• Congressmen from Chicago, Minneapolis, Kansas City, Jersey City, and most Western cities (Los Angeles, San Francisco, Seattle, Portland) recorded no votes against the amendment.

      Toledo Democrat Isaac Sherwood (a Civil War veteran!) voted for the amendment, and the aforementioned George Kindel was a Denver Democrat.

      I don't know why the representatives of the entire urban area between Newark and New York City voted for suffrage when neither of those cities did themselves.

      New Haven (lame duck) Democrat Thomas Reilly voted for the suffrage amendment as well.

As I understand the scholarship, urban voters (often immigrants) and/or urban machines were often hesitant to support women's suffrage for various reasons, and perhaps especially since they feared women would vote for prohibition.  (Some writers note that women's suffrage passed relatively easily once prohibition was enacted anyway).  I don't remember which papers I'm thinking of; perhaps this one by Buenker.  Anyway, this might be part of why the representatives from northern Wisconsin and Minnesota's Iron Range opposed this suffrage amendment as well.  

With cities and the South mostly opposed, it's pretty amazing that even a third of the Democratic caucus supported this suffrage amendment.  Some political context:

You might have noticed I kept writing the phrase "lame duck".  

Democrats won the 1912 House elections in a landslide, winning 290 seats (which is.  But they lost a net total of 60 seats in the 1914 elections, keeping the House but with a greatly reduced majority.  Connecticut, for example, went from all-Democratic to all-Republican in the 1914 election, and Democrats lost 10 seats in Illinois.  

Between that enormous loss, primaries, and retirements, a great many lame ducks were voting on this amendment, so the relationship between the roll call vote and district-level public opinion on women's suffrage was probably pretty complicated.  It would be interesting to study that further.

But my main point in writing this post is to promote the use of these wonderful shapefiles in historical political science.

By the way, along with the maps, I found this PDF directory of the 63rd Congress useful in checking which Representatives lived in which cities.

Friday, July 5, 2013

Where Has New York City Changed In The Last 10 Years?

In my last two posts, I looked at demographic changes in Brooklyn, as measured by the U.S. Census or by the American Community Survey. My conclusion was that, despite some apparent misconceptions, relatively little of Brooklyn is "gentrifying"--that is, growing wealthier, whiter, and more educated.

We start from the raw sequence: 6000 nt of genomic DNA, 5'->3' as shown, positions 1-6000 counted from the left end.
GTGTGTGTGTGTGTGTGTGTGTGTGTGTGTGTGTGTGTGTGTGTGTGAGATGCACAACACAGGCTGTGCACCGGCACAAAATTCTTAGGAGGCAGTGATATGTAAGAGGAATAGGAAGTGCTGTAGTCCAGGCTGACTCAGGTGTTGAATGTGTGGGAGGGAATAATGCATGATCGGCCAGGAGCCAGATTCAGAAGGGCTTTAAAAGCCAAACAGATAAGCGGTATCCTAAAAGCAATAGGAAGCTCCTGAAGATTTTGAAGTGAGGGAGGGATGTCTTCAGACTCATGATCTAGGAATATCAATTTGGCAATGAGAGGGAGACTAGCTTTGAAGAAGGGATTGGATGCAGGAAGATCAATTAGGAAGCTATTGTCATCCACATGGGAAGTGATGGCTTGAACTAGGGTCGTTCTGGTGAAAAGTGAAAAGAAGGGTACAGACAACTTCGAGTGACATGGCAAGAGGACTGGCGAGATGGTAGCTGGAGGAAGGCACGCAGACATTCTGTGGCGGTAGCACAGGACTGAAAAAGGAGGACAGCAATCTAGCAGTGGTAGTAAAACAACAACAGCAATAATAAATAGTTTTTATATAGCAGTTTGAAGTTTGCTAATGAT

With the same technique—using tract relationship files to combine 2000 and 2010 tracts into comparable units (throwing out currently empty polygons)--we can look at changes across New York City.  Have any neighborhoods changed like Brooklyn's Williamsburg/Park Slope nexus?  And what other kinds of changes have their been?

(By the way, I found these neighborhood maps of Queens and the Bronx useful, among others.)

Let's begin with race and ethnicity. Unfortunately, New York City is quite segregated, and with de facto racial/ethnic borders that are very close to what they were 10 years ago.  For example, the boundary of Chinatown, in lower Manhattan, is almost precisely the same in 2000 and in 2010.

While most areas have seen rather little racial or ethnic change, some areas have of course seen much more.  On a map, changing regions stand out all the more for being relatively rare and sharply limited.  

For example, here is a map of the change in non-Hispanic white population share (“blue” generally means “decrease”, in these maps):

The non-Hispanic white population share generally increased the most in that familiar Brooklyn region running from Gowanus through Prospect Heights and Williamsburg to East Bushwick. 

There was some increase in Harlem, especially in South Harlem, in Hudson Yards, and in Battery Park, and what seems to be a smaller increase in Astoria and in Coney Island.  But if you step back a bit from the map, then the Prospect Heights area should stand out as the most significant.

Several areas of New York City had shrinking non-Hispanic white population shares.  It might be tempting to construct a single narrative or explanation to try to explain all of these areas--"this is where minorities are being pushed by gentrification", or whatever.  But the areas are all pretty different.  Some became less white because they became more African-American, others became more Asian, others became more Hispanic.  And the same applies to the areas that became more white.  I'm not sure how much a single story fits.

(You also might have noticed a strip of midtown Manhattan, around Penn Station, that wouldn't fit this narrative either.)